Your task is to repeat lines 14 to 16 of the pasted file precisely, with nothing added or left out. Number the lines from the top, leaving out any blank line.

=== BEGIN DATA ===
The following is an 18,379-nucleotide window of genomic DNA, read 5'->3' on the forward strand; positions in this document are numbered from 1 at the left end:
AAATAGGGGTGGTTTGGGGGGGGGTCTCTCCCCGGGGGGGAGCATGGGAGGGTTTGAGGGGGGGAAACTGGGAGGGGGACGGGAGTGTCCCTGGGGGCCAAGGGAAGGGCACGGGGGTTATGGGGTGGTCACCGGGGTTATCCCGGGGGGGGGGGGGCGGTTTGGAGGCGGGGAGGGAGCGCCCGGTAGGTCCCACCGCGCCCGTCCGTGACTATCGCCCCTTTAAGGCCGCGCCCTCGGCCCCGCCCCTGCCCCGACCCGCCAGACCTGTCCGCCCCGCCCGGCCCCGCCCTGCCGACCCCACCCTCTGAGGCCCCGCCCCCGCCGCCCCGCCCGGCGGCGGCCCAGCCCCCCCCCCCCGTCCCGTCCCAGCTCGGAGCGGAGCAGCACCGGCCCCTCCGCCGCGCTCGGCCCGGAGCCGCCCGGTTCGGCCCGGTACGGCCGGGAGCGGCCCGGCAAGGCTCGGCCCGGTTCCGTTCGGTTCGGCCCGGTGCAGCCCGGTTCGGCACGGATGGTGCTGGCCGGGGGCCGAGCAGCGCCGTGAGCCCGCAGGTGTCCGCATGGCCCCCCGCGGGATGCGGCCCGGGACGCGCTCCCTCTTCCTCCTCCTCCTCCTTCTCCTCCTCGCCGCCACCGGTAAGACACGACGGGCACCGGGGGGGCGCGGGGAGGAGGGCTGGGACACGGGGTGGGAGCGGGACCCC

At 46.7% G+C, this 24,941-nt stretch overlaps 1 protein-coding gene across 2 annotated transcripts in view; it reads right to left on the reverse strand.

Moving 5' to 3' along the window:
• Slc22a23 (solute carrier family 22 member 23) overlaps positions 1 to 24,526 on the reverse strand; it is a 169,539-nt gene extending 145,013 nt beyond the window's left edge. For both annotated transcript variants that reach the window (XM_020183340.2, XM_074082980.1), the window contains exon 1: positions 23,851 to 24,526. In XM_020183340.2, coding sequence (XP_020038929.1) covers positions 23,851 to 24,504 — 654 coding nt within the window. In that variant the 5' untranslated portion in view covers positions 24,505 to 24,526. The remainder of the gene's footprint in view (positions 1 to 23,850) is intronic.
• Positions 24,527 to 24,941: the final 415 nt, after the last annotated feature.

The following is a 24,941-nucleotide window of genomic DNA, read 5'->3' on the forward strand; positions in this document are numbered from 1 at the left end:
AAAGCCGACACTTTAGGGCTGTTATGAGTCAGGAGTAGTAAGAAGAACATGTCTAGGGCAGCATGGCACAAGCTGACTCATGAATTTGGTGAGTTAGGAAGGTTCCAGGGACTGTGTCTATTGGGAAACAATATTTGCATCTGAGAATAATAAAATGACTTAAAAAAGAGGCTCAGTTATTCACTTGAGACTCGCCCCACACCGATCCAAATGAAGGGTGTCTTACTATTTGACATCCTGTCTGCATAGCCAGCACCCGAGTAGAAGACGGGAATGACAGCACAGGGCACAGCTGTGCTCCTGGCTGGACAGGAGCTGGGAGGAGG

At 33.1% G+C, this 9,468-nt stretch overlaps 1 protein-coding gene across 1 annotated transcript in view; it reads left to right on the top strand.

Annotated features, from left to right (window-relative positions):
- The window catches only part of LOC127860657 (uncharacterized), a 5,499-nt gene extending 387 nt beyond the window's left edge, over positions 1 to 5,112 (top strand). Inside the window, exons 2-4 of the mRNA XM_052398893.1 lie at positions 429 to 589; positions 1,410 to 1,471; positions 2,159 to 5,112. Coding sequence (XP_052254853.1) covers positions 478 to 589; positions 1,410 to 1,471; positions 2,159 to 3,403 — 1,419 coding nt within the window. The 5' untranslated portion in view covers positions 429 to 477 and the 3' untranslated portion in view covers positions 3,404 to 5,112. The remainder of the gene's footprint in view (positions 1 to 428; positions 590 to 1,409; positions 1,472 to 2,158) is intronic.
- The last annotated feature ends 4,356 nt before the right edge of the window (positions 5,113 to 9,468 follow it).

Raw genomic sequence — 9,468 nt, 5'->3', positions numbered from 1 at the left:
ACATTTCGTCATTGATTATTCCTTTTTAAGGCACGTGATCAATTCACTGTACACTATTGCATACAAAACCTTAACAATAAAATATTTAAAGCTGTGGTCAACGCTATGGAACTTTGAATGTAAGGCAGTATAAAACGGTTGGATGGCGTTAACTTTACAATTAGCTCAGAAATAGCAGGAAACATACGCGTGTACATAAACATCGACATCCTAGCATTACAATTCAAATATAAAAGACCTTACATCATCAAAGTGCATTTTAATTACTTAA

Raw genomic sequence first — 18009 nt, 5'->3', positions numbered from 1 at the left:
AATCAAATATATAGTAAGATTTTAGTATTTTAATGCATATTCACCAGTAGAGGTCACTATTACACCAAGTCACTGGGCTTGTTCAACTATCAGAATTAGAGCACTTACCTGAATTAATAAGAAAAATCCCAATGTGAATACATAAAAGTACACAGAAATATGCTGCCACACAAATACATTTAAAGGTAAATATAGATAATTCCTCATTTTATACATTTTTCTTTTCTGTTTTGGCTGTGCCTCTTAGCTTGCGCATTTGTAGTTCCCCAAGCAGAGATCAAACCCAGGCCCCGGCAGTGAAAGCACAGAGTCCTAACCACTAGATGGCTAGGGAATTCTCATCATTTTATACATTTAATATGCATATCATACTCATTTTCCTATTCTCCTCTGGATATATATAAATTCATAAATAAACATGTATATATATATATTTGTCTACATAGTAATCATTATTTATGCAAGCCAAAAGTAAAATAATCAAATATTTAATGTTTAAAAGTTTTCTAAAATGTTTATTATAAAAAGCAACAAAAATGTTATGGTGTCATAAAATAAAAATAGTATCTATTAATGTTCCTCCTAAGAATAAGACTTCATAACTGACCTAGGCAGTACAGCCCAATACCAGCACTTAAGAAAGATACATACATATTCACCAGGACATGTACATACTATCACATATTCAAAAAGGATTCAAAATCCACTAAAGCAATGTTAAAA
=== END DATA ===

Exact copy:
ACATTTCGTCATTGATTATTCCTTTTTAAGGCACGTGATCAATTCACTGTACACTATTGCATACAAAACCTTAACAATAAAATATTTAAAGCTGTGGTCAACGCTATGGAACTTTGAATGTAAGGCAGTATAAAACGGTTGGATGGCGTTAACTTTACAATTAGCTCAGAAATAGCAGGAAACATACGCGTGTACATAAACATCGACATCCTAGCATTACAATTCAAATATAAAAGACCTTACATCATCAAAGTGCATTTTAATTACTTAA

Raw genomic sequence first — 18009 nt, 5'->3', positions numbered from 1 at the left:
AATCAAATATATAGTAAGATTTTAGTATTTTAATGCATATTCACCAGTAGAGGTCACTATTACACCAAGTCACTGGGCTTGTTCAACTATCAGAATTAGAGCACTTACCTGAATTAATAAGAAAAATCCCAATGTGAATACATAAAAGTACACAGAAATATGCTGCCACACAAATACATTTAAAGGTAAATATAGATAATTCCTCATTTTATACATTTTTCTTTTCTGTTTTGGCTGTGCCTCTTAGCTTGCGCATTTGTAGTTCCCCAAGCAGAGATCAAACCCAGGCCCCGGCAGTGAAAGCACAGAGTCCTAACCACTAGATGGCTAGGGAATTCTCATCATTTTATACATTTAATATGCATATCATACTCATTTTCCTATTCTCCTCTGGATATATATAAATTCATAAATAAACATGTATATATATATATTTGTCTACATAGTAATCATTATTTATGCAAGCCAAAAGTAAAATAATCAAATATTTAATGTTTAAAAGTTTTCTAAAATGTTTATTATAAAAAGCAACAAAAATGTTATGGTGTCATAAAATAAAAATAGTATCTATTAATGTTCCTCCTAAGAATAAGACTTCATAACTGACCTAGGCAGTACAGCCCAATACCAGCACTTAAGAAAGATACATACATATTCACCAGGACATGTACATACTATCACATATTCAAAAAGGATTCAAAATCCACTAAAGCAATGTTAAAA